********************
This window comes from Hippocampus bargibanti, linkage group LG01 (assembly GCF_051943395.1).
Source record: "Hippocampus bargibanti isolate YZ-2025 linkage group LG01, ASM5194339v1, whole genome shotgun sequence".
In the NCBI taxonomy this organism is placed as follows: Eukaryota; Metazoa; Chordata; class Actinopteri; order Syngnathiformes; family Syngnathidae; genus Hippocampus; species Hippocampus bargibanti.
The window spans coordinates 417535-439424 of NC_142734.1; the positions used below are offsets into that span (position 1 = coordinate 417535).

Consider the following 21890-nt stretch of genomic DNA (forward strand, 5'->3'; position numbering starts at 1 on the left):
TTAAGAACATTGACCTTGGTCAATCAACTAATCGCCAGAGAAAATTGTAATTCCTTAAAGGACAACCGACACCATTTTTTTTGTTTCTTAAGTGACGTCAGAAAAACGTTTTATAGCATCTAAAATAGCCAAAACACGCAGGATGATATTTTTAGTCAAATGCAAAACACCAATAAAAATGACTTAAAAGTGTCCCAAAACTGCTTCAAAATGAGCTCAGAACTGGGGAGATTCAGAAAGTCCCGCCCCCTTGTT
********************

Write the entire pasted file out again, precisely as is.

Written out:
This window comes from Hippocampus bargibanti, linkage group LG01 (assembly GCF_051943395.1).
Source record: "Hippocampus bargibanti isolate YZ-2025 linkage group LG01, ASM5194339v1, whole genome shotgun sequence".
In the NCBI taxonomy this organism is placed as follows: Eukaryota; Metazoa; Chordata; class Actinopteri; order Syngnathiformes; family Syngnathidae; genus Hippocampus; species Hippocampus bargibanti.
The window spans coordinates 417535-439424 of NC_142734.1; the positions used below are offsets into that span (position 1 = coordinate 417535).

Consider the following 21890-nt stretch of genomic DNA (forward strand, 5'->3'; position numbering starts at 1 on the left):
TTAAGAACATTGACCTTGGTCAATCAACTAATCGCCAGAGAAAATTGTAATTCCTTAAAGGACAACCGACACCATTTTTTTTGTTTCTTAAGTGACGTCAGAAAAACGTTTTATAGCATCTAAAATAGCCAAAACACGCAGGATGATATTTTTAGTCAAATGCAAAACACCAATAAAAATGACTTAAAAGTGTCCCAAAACTGCTTCAAAATGAGCTCAGAACTGGGGAGATTCAGAAAGTCCCGCCCCCTTGTT